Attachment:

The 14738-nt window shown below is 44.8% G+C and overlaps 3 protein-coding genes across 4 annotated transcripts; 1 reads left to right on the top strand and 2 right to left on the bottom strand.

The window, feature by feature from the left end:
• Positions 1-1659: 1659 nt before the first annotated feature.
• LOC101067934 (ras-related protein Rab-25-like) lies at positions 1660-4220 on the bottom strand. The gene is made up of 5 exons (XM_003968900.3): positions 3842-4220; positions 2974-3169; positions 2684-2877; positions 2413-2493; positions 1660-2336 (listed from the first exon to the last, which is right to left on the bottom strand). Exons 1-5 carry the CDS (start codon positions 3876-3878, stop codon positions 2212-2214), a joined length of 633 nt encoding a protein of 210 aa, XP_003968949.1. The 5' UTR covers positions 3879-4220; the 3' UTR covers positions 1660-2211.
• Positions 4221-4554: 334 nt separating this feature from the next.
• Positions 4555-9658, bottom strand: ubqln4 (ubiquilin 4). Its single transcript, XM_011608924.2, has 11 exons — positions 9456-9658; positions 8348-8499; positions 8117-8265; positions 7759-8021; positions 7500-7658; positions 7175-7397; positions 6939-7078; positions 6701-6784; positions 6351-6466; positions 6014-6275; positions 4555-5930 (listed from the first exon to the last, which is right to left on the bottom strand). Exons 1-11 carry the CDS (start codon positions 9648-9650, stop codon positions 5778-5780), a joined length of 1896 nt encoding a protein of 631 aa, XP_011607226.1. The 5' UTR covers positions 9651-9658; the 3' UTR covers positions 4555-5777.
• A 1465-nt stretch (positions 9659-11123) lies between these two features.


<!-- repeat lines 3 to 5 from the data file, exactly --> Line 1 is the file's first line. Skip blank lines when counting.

• Positions 1-1659: 1659 nt before the first annotated feature.
• LOC101067934 (ras-related protein Rab-25-like) lies at positions 1660-4220 on the bottom strand. The gene is made up of 5 exons (XM_003968900.3): positions 3842-4220; positions 2974-3169; positions 2684-2877; positions 2413-2493; positions 1660-2336 (listed from the first exon to the last, which is right to left on the bottom strand). Exons 1-5 carry the CDS (start codon positions 3876-3878, stop codon positions 2212-2214), a joined length of 633 nt encoding a protein of 210 aa, XP_003968949.1. The 5' UTR covers positions 3879-4220; the 3' UTR covers positions 1660-2211.
• Positions 4221-4554: 334 nt separating this feature from the next.